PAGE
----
MacBook Pro 15-inch review
- New Ivy Bridge processors
- New NVIDIA graphics GPU
- Faster onboard memory
- Optical drive is slow
- Hard drive only 5400rpm
- Heavy for a portable Mac
Apple's mid-2012 MacBook Pro 15-inch model is essntially a refresh of the existing model (along with a 13-inch option) though the 17-inch MacBook Pro was discontinued.
The two 15-inch MacBook Pros covered here retain the form factor used in the previous generation. At £1,499 for the 2.3GHz model and £1,799 for the 2.6GHz version, the more expensive regular MacBook Pro is the same price as the entry-level MacBook Pro with Retina display.
If you’re looking for a similarly powered Windows machine, there’s the Sony Vaio F-Series], which unlike Apple’s notebooks has a Blu-ray drive. For ultrabook portability, there’s the Acer Aspire S3 or Apple’s own MacBook Air.
MacBook Pro 15-inch: Features
The new 2012 MacBook Pros have new processors. The cheaper model runs at 2.3GHz, up from 2.2GHz, and the more expensive version at 2.6GHz instead of 2.4GHz. But the step up is much more significant than their clock speeds imply. The new processors are Intel Core i7 Ivy Bridge chips, which are significantly more powerful than the Sandy Bridge CPUs used last year.
The MacBook Pros’ graphics have also been boosted, an NVIDIA GeForce GT 650M with 512MB or 1GB of GDDR5 memory replacing the AMD Radeon HD 6750M or 6770M used by the late 2011 15-inch MacBook Pros. They have 4GB and 8GB of 1600MHz memory, which is faster than the 1333MHz RAM used before.
The high-speed Thunderbolt data and video port is joined by two USB 3.0 ports, the first time the faster USB protocol has been used on a Mac. Unlike the Retina display MacBook Pros, these regular models retain their optical drives, FireWire and Ethernet ports and hard disc drives for storage.
MacBook Pro 15-inch: Screen
The regular MacBook Pros use the same screen as last year’s model. It’s obviously nowhere near as good as the incredible Retina display used in the top-of-the-range MacBook Pros, but it’s better than those used in most laptops.
The 15-inch MacBook Pros use a 15.4-inch LED-backlit glossy screen with a native resolution of 1440x900 pixels and support for millions of colours. If you order on Apple’s Online Store, you can upgrade to a glossy or antiglare 1680x1050 resolution display for an extra £80. Whichever you choose, you’ll be impressed by its fast refresh, deep, rich colours and excellent viewing angles.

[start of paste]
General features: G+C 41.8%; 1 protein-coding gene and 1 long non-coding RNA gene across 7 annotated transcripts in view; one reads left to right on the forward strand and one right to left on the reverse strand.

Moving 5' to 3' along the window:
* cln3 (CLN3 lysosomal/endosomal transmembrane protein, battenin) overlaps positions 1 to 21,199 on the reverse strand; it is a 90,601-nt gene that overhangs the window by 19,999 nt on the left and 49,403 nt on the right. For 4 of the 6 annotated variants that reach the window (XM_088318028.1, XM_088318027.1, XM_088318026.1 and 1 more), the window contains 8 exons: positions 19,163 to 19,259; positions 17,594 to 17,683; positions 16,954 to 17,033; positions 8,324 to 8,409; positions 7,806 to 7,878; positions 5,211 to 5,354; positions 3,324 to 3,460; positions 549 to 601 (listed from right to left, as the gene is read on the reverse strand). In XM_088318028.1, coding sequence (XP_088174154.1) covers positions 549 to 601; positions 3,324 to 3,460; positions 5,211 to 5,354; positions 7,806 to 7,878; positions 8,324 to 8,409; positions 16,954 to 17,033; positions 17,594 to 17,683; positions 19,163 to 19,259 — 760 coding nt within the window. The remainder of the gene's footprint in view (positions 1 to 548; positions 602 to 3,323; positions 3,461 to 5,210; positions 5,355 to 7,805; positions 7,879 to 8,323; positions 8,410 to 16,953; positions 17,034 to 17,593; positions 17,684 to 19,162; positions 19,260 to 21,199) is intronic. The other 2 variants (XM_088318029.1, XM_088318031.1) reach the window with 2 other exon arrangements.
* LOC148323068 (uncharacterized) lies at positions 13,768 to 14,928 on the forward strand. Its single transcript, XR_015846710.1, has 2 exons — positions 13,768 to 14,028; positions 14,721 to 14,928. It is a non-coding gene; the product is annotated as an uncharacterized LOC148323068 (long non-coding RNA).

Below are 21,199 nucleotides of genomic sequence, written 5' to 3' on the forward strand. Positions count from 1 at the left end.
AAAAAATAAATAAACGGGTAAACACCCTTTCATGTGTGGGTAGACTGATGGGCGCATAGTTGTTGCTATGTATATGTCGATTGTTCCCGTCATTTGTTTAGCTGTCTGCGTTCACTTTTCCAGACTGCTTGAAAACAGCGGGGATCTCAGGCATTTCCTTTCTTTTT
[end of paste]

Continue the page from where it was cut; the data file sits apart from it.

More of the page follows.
MacBook Pro 15-inch: Performance
The Core i7 processors used in the 15-inch MacBook Pros have a Turbo Boost feature that temporarily increases their clock speed at times of high needs, by reallocating underused resources. The 2.3GHz model can Turbo Boost up to 3.3GHz, with the 2.6GHz chip reaching a maximum of 3.6GHz.
Order online from Apple and you can upgrade the 2.6GHz version to a 2.7GHz processor that can Turbo Boost at 3.7GHz for an extra £240, which seems very expensive for such a small speed increase.
The new Ivy Bridge processors use Intel HD Graphics 4000 integrated graphics chipsets, which are up to 60% more powerful than the Sandy Bridge CPU’s Intel HD Graphics 3000 chipsets.
The discrete graphics processor, automatically comes into play when graphical needs are high; you don't have to choose between more power or better battery life. The NVIDIA graphics processors also boast a performance increase of around 60% over the AMD GPUs used before.
MacBook Pro 15-inch: Battery
Like all recent Apple notebooks, the 15-inch MacBook Pros use an internal battery that can’t be removed and replaced by the end user. Although this makes it more expensive to replace when it reaches the end of its useful life, the space saved by dropping the hatches and connectors allows for a bigger, more powerful battery.
The 77.5-watt-hour, lithium-polymer battery used here lasts for around three times as many charges as a regular laptop battery before it wears out, and it can run for up to seven hours on a single charge.
We tested the 15-inch MacBook Pro’s battery by running the BBC iPlayer’s live news channel over a wireless internet connection, with the screen brightness set to 50%. On a full charge, it lasted approximately four hours, 45 minutes, which is excellent given such a tough test.
MacBook Pro 15-inch: Performance
The new 15-inch MacBook Pros aren’t without their disadvantages. They lack the Retina screen beloved by creative professionals. They’re also more expensive than the Airs or the 13-inch MacBook Pros, and the least portable notebook in Apple’s range.
But fast processors and discrete graphics give them much more power than the smaller MacBooks, and unlike the Retina MacBook Pros, they retain the optical drive, high-capacity storage options and the full range of connectivity ports. The 2012 refresh is a more significant upgrade than you might think.
The switch to Ivy Bridge processors, new NVIDIA graphics and faster onboard memory give the new 15-inch MacBook Pros a significant performance boost. In many of our tests, the cheaper 2012 15-inch MacBook Pro outperformed the more expensive late 2011 model.
MacBook 15-inch: Verdict
The 15-inch MacBook Pro is ideal for those that need more power than a MacBook Air or 13-inch Pro, and prefer an optical drive, hard drive and full range of connection options to the better screen and lighter weight offered by the more expensive MacBook Pro with Retina display.
Although the increase in clock speed over the previous generation is very small, the new Ivy Bridge Core i7 chips with their improved integrated graphics, great new NVIDIA discrete GPUs and faster onboard memory gives the 2012 MacBook Pros a very significant performance boost. It’s great to see USB 3.0 make its long-overdue Mac debut too.
MacBook Pro 15-inch availability: Out now
MacBook Pro 15-inch price: £1,499 (2.3GHz model), £1,799 (2.6GHz model)